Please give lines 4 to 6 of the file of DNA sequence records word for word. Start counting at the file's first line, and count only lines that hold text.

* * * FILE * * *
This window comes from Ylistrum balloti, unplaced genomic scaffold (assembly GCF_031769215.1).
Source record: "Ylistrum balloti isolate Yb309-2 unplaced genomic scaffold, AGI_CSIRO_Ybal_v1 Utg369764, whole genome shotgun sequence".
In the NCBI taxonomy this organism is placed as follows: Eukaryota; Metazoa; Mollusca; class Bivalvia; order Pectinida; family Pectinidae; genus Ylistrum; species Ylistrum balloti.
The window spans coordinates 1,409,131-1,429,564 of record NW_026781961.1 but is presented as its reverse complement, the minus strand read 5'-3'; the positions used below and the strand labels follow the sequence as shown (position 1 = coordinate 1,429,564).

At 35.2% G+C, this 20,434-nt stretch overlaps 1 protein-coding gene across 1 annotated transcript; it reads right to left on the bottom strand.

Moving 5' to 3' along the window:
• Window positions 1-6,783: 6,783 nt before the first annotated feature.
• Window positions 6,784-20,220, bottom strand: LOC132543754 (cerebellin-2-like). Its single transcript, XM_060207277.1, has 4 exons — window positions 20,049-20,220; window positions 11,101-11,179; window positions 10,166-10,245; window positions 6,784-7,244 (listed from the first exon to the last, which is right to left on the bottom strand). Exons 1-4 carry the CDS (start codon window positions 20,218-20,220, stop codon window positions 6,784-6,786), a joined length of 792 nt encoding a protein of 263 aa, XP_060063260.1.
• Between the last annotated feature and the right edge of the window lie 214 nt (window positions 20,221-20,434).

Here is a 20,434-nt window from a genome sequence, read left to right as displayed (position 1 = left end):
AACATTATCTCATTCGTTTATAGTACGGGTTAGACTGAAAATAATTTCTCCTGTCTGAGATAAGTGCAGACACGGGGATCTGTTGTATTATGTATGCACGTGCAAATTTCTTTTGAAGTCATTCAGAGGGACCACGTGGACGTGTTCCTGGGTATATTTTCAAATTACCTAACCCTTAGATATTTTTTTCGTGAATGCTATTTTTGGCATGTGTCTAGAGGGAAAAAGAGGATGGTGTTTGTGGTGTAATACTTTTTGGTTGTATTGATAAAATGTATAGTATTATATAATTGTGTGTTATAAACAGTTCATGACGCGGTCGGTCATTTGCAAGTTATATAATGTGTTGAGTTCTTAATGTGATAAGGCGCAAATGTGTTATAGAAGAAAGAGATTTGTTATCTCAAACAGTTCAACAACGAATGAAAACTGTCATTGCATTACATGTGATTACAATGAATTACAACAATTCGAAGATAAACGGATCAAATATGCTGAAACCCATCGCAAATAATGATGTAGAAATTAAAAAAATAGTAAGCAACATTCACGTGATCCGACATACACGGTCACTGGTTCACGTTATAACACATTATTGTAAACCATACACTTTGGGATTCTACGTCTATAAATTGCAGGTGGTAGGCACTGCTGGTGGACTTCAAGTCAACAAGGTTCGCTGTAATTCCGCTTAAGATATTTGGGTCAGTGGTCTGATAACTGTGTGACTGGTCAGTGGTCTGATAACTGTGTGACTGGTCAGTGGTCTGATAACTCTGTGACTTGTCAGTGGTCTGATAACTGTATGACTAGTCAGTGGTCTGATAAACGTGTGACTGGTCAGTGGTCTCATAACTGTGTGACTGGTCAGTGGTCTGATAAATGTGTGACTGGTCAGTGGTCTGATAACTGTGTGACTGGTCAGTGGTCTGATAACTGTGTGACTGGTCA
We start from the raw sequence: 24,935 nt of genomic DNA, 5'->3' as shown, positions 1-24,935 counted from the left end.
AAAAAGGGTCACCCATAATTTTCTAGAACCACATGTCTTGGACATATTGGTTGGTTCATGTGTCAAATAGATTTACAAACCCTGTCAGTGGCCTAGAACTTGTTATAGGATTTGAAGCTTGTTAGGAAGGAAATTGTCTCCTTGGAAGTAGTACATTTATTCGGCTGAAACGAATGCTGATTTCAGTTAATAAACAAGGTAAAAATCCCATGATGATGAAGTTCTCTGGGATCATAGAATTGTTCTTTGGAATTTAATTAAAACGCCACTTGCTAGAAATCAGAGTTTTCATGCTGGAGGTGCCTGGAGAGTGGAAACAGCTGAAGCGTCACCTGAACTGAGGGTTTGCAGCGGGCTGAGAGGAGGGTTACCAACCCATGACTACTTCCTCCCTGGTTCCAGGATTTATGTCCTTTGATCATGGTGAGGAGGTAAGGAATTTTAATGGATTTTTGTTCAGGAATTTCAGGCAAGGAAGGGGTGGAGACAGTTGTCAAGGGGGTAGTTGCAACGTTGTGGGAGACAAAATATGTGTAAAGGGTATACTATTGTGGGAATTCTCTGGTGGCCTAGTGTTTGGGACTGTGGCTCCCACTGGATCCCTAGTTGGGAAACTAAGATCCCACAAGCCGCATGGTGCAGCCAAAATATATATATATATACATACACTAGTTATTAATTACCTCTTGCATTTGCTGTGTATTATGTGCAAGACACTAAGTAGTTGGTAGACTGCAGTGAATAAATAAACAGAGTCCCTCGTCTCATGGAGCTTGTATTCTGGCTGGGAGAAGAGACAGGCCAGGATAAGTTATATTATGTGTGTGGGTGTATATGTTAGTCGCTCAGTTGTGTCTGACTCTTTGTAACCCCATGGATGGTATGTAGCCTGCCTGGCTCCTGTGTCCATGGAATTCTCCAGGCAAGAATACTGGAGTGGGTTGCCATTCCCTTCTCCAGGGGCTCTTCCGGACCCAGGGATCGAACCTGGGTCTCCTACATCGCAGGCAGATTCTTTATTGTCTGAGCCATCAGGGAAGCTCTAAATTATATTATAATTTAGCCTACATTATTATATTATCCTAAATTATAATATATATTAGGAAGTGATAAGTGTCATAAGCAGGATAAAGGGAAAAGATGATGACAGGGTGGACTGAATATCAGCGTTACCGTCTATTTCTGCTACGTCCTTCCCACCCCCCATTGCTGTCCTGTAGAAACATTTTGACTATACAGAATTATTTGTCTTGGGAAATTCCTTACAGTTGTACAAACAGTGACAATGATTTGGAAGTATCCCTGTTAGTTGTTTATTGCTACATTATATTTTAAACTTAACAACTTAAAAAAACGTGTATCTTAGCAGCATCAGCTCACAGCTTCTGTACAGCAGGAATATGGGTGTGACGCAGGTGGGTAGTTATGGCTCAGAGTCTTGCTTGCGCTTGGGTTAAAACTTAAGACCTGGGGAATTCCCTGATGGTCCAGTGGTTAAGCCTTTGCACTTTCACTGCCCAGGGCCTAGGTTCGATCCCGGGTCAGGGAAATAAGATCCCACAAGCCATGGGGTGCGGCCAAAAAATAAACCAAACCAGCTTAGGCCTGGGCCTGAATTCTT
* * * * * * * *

The window spans coordinates 1,409,131-1,429,564 of record NW_026781961.1 but is presented as its reverse complement, the minus strand read 5'-3'; the positions used below and the strand labels follow the sequence as shown (position 1 = coordinate 1,429,564).

At 35.2% G+C, this 20,434-nt stretch overlaps 1 protein-coding gene across 1 annotated transcript; it reads right to left on the bottom strand.

Moving 5' to 3' along the window: